Well, it turns out I would.
March 12, 2013
There was a time when shoppers had to pay steep premiums for the privilege of enjoying hybrid technology. It was a backward way of looking at things, really. After all, the primary benefit of owning a hybrid is that it'll save you money at the gas pump, and if an unreasonably high price tag eats into those savings, the car's advantages become more nebulous. Cleaner emissions are great and all, but they won't put cash in your pocket.
February 12, 2013
As a car enthusiast, I appreciate vehicles that hit their intended target, whether it be as an all-out performance machine, a versatile family shuttle or an economical and environmentally friendly commuter. Upon grabbing the keys, the Prius C may not get me giddy the way the 911 would, but it hits the bulls-eye in terms of achieving its mission.
Although the Prius C's performance isn't exactly thrilling, in the real world of crowded city driving, it has enough poke to deal with L.A.'s hordes of inattentive drivers. And of course it feels good getting over 40 MPG while slogging through rush "hour" traffic. Yes, the C's dash design is ugly, but the seats are comfortable, the controls are easy to use, it has a good Bluetooth setup, it's got satellite radio, and it's a snap to park. Monday through Friday around these parts, this is the right tool for the job.
John DiPietro, Automotive Editor @ 10,940 miles
January 31, 2013
Every year, the American Council for an Energy-Efficient Economy (ACEEE) takes a look at the country's greenest mass-production vehicles, and produces a list showing which ones are friendliest to the environment. This year, the Toyota Prius C was the big winner, coming in at the number one spot in the annual rankings.
ACEEE Vehicle Analyst Shruti Vaidyanatha points out that the list is flush with hybrids, plug-in hybrids, and battery-electric cars — a sure indicator that a shift is occurring as automakers focus more on vehicles that emphasize fuel efficiency and clean emissions.
The runner-up was Honda's Fit EV, with the top five rounded out by the standard Prius, Prius Plug-in and Honda Civic Hybrid. Other models that made the cut include the Honda Insight, Volkswagen Jetta Hybrid, Smart Fortwo, Scion iQ and Ford Focus EV.
For the full story, click here.
Warren Clarke, Automotive Content Editor
November 30, 2012
Suffice to say the Bridgestone Turanza EL400-02 is not an aspirational tire -- especially not in the barely-there P175/65R15 84H size on our Toyota Prius C Three. But at the end of the day, this is an economy car that just happens to have an unusually elaborate and expensive drivetrain to help you get 50 mpg on the way to work. It doesn't have awesome tires and it doesn't need them.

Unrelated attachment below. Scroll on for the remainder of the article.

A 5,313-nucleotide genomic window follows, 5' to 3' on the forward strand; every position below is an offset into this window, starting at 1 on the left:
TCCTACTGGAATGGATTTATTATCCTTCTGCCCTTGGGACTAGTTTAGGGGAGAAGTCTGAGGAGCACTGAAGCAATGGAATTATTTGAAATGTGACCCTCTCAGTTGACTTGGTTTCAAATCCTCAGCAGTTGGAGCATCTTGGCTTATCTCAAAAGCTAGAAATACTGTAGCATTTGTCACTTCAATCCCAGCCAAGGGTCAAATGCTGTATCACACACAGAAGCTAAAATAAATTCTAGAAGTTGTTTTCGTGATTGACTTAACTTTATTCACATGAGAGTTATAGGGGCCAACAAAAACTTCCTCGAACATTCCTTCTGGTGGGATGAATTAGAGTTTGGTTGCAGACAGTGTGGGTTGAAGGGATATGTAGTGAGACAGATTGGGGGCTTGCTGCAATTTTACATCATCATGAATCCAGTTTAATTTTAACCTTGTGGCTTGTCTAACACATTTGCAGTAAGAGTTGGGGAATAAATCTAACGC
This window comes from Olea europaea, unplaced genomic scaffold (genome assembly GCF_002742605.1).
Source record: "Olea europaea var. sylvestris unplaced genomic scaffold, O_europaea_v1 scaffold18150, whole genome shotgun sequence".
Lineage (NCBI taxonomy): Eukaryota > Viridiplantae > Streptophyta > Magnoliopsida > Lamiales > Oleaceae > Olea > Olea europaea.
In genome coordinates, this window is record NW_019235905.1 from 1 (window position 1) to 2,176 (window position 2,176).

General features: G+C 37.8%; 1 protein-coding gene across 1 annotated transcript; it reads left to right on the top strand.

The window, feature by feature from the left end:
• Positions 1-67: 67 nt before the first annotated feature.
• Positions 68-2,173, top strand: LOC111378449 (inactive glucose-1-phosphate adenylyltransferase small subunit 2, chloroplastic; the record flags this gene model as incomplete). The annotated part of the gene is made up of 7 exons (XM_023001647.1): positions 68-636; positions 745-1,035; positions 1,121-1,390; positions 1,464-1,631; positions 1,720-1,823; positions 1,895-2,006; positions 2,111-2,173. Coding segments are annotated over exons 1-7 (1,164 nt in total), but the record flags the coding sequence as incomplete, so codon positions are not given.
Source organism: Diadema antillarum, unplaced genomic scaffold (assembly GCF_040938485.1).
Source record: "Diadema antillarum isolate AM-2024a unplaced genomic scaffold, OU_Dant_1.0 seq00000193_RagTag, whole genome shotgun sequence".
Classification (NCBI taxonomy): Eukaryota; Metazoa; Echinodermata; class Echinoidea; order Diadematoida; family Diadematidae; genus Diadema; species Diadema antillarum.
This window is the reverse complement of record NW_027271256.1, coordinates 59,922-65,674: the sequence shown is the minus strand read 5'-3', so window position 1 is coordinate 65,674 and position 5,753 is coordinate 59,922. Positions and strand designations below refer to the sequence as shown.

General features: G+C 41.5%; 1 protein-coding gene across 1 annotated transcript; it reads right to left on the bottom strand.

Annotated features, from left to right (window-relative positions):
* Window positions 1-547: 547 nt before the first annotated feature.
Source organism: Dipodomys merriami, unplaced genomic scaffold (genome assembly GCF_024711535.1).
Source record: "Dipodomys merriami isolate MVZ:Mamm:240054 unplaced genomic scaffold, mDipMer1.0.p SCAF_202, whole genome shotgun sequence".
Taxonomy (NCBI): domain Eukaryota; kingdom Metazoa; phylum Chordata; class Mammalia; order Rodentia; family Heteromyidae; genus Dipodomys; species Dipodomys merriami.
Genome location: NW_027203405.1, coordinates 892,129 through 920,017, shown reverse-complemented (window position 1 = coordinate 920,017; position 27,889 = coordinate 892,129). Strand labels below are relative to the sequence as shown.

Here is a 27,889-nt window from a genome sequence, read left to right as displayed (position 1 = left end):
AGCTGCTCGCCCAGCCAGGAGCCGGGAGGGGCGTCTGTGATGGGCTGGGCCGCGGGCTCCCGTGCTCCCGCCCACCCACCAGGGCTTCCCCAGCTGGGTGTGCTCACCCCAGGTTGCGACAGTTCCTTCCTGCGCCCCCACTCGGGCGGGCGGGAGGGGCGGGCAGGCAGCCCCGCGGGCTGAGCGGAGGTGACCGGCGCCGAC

But so far, I'm liking the wet weather grip of these Turanzas. We're in the midst of the first sustained winter storm in Southern California. It has been raining for a couple days, and the roads are saturated and in some cases flooded. It took me two hours to get to the office this morning. There was ample opportunity for slipping and hydroplaning, but the tires never checked out on me. A quick glance at the treads reveals dozens upon dozens of grooves for channeling water. Of course, my drive to work wasn't anything like the fun Magrath's going to have in the BRZ, but it was safe, predictable and comforting like a hot bowl of cream of wheat.
November 29, 2012
Between this spicy little number spotted at the ongoing L.A. Auto Show (in a shade called Habanero, appropriately enough) and the cheery light-blue Summer Rain Metallic model in our garage, you certainly can't accuse the Prius C of having a boring color palette.
The Prius C comes in basic black, white and gray, but also offers bolder choices like Blue Streak Metallic, Absolutely Red and the two listed above. Wonder what the take rate is on these brighter colors.
Warren Clarke, Automotive Content Editor
November 26, 2012
Our little Prius C sipped its way past 10,000 miles this weekend. So far it's delivered as expected: completely reliable, and frugal to an almost unreal degree -- excellent fuel economy, with no hypermiling required.
We got the car back in May, so it's on track to rack up 20,000 miles during its stay with us, which is always our goal.
Warren Clarke, Automotive Content Editor @ 10,008 miles
November 14, 2012
Any guesses as to what percentage of last year's total domestic hybrid purchases are attributable to the Golden State? Answer after the jump.
Roughly 25 percent of all hybrids purchased in the U.S. last year were bought in California.
Some other interesting facts:
- California purchased just under one-third of all electric vehicles bought in the U.S.
- the Toyota Prius is the best-selling car in California
- Californians also buy the most cars by volume. They purchased 11.1 percent of all cars sold in the U.S. last year
- electric and hybrid vehicles currently comprise 3.4 percent of the total number of vehicles in the U.S., a figure that represents a one percent increase from last year's
Full article here (much of data for the article was provided by Edmunds.com).
Warrren Clarke, Automotive Content Editor
November 08, 2012